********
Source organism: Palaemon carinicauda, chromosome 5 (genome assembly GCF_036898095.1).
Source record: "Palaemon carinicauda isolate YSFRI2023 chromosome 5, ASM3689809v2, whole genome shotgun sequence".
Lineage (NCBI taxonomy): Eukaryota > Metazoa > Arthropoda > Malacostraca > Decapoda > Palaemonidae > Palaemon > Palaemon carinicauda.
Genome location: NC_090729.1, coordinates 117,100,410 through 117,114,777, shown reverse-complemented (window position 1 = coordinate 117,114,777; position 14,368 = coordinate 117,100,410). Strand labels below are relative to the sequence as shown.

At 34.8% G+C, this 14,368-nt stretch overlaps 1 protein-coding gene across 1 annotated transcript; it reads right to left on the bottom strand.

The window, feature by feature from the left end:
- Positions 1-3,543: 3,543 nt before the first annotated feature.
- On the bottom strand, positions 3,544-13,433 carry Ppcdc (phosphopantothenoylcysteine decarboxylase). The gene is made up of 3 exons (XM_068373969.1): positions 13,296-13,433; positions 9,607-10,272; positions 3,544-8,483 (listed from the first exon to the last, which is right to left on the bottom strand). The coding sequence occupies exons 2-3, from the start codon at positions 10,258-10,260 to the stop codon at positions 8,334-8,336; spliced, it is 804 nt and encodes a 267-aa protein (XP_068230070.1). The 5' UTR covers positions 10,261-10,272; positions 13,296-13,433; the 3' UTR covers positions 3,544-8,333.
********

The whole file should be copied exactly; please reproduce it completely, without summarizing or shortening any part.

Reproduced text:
Source organism: Palaemon carinicauda, chromosome 5 (genome assembly GCF_036898095.1).
Source record: "Palaemon carinicauda isolate YSFRI2023 chromosome 5, ASM3689809v2, whole genome shotgun sequence".
Lineage (NCBI taxonomy): Eukaryota > Metazoa > Arthropoda > Malacostraca > Decapoda > Palaemonidae > Palaemon > Palaemon carinicauda.
Genome location: NC_090729.1, coordinates 117,100,410 through 117,114,777, shown reverse-complemented (window position 1 = coordinate 117,114,777; position 14,368 = coordinate 117,100,410). Strand labels below are relative to the sequence as shown.

At 34.8% G+C, this 14,368-nt stretch overlaps 1 protein-coding gene across 1 annotated transcript; it reads right to left on the bottom strand.

The window, feature by feature from the left end:
- Positions 1-3,543: 3,543 nt before the first annotated feature.
- On the bottom strand, positions 3,544-13,433 carry Ppcdc (phosphopantothenoylcysteine decarboxylase). The gene is made up of 3 exons (XM_068373969.1): positions 13,296-13,433; positions 9,607-10,272; positions 3,544-8,483 (listed from the first exon to the last, which is right to left on the bottom strand). The coding sequence occupies exons 2-3, from the start codon at positions 10,258-10,260 to the stop codon at positions 8,334-8,336; spliced, it is 804 nt and encodes a 267-aa protein (XP_068230070.1). The 5' UTR covers positions 10,261-10,272; positions 13,296-13,433; the 3' UTR covers positions 3,544-8,333.